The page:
If the commodity is at an 'unsafe' moisture content for longer than 48 hours, then mould can grow and mycotoxins be produced. Hence limiting the time that the commodity spends in the 'unsafe' moisture content window to less than 48 hours is a control measure. This explains why timely sun-drying can sometimes be safer than delayed mechanical drying. Two days on a drying floor with occasional turning can often achieve the target 'safe' moisture content, whereas a back-log at the mechanical drier can result in the critical limit of 48 hours not being met.

Once produced, it is not usually possible to remove mycotoxins, other than by physical separation (grading) techniques. To apply this type of control measure, representative samples of batches of commodity are collected and tested for selected mycotoxins. Only those batches containing less than the critical limit of mycotoxin, as specified in official regulations, are accepted. For some commodities, such as blanched groundnuts, colour sorters may be effective in rejecting individual high-aflatoxin nuts and accumulating low-aflatoxin nuts, and may be classified as a control measure.

There are a few examples where effective chemical detoxification is possible, such as ammoniation of certain animal feed ingredients and refining of vegetable oils. These are control measures that would also be suitable for application at a critical control point for aflatoxin, but only for the specified commodities.

It is essential that GAP, GSP, and GMP pre-requisites are in place, and simply ensuring that this is the case can significantly reduce the risk of the mycotoxin hazard. Examples of procedures which fall within the scope of these pre-requisites include: irrigation, insect control, use of resistant varieties, and use of pallets in store.

Task 7 - Determine Critical Control Points (CCPs)

Determination of CCPs can be achieved using a well designed decision tree, if necessary, to supplement the knowledge and experience of the HACCP team (see Appendix IV). Each step in the CFD is considered in turn, and the questions answered in sequence. It should be noted that it is necessary to be able to answer Yes to Question 1 (Do preventative control measures exist?) before a CCP can be established. The Codex 1997 definition of a control measure is any action and activity that can be used to prevent or eliminate a food safety hazard, or reduce it to an acceptable level.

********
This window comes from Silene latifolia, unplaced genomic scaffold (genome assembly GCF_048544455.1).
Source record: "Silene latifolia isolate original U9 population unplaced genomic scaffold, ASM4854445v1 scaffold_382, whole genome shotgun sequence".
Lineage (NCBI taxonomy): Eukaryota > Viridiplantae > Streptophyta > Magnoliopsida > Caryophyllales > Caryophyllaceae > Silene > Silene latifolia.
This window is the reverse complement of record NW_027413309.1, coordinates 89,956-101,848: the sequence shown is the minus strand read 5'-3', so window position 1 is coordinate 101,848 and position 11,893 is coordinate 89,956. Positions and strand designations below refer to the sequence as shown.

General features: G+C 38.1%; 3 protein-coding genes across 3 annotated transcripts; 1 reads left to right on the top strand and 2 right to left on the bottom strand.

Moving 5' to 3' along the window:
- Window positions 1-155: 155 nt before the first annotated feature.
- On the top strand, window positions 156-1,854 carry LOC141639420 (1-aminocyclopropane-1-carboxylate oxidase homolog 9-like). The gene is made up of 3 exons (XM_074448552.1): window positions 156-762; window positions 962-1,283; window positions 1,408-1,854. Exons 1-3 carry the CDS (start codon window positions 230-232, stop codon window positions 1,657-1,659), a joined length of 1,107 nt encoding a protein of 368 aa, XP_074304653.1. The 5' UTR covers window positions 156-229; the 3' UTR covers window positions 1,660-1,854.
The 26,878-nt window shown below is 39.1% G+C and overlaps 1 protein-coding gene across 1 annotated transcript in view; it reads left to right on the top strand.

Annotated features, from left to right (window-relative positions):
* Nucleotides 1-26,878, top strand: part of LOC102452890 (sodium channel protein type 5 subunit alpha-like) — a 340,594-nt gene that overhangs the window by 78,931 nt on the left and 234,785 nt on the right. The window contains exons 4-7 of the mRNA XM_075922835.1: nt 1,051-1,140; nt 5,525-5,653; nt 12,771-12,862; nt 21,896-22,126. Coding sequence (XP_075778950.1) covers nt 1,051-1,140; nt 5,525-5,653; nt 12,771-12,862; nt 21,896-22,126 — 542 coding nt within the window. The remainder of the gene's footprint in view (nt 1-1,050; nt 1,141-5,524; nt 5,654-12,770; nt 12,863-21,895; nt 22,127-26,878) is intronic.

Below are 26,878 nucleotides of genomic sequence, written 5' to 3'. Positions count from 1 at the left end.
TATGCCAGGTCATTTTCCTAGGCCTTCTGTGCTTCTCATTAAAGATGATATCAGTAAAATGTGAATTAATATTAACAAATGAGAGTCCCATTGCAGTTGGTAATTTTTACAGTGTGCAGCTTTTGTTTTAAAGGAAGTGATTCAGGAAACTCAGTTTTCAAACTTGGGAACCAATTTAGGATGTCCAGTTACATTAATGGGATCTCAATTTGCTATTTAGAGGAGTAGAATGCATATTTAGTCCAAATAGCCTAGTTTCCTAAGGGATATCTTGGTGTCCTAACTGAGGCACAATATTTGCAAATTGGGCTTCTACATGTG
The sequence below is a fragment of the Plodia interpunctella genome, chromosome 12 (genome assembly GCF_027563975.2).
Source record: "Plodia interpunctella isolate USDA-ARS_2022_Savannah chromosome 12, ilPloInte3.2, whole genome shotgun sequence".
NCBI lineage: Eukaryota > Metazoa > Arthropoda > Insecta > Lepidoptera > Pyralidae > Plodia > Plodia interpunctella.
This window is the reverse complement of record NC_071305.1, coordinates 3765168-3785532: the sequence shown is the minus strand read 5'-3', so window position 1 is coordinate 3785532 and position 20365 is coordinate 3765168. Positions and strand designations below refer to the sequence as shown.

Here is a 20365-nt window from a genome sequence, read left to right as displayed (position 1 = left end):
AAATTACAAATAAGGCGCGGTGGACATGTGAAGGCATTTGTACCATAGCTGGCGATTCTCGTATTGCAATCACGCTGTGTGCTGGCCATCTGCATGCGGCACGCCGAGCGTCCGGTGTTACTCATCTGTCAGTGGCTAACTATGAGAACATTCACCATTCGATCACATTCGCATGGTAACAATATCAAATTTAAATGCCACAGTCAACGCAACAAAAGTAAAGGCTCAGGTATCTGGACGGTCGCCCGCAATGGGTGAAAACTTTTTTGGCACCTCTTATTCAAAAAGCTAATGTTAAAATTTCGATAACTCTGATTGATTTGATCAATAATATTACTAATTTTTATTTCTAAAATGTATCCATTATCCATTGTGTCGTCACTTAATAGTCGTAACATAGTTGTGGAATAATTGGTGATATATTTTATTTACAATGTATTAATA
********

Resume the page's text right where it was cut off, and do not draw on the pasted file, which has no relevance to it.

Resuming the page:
There are commodity systems, such as the production of apple juice (Case study 5), where control measures are possible at a number of steps, and each is capable of achieving a known percentage reduction in the level of mycotoxin. It is possible, therefore, to calculate the acceptable level of patulin at each step and perform validation. If the risk of the acceptable level of mycotoxin being exceeded is considered to be sufficiently low, then the HACCP team may determine each of the steps as CCPs.

Task 8 - Establish critical limits for each CCP

When the control measure is segregation based on mycotoxin analysis, then the critical limit will often be set at the acceptable level, which in turn will be set at, or below, the regulatory mycotoxin limit. Acceptable levels, and any associated critical limits, can sometimes be set higher than a regulatory limit, provided that a subsequent step can guarantee to attain the acceptable level of hazard in the final product.

For control measures that involve drying to a 'safe' moisture content, the parameter that will be measured, and for which critical limits will be set, will usually be parameters such as the temperature of the drier and the dwell time, e.g. for a continuous flow drier the critical limit for temperature could be 80 +/- 2°C and the critical limit for dwell time could be 20 +/- 1 minute.

Critical limits for chemical detoxification could be the temperature and pressure of the reaction vessel and the dwell time.



Task 9 - Establish a monitoring system for each CCP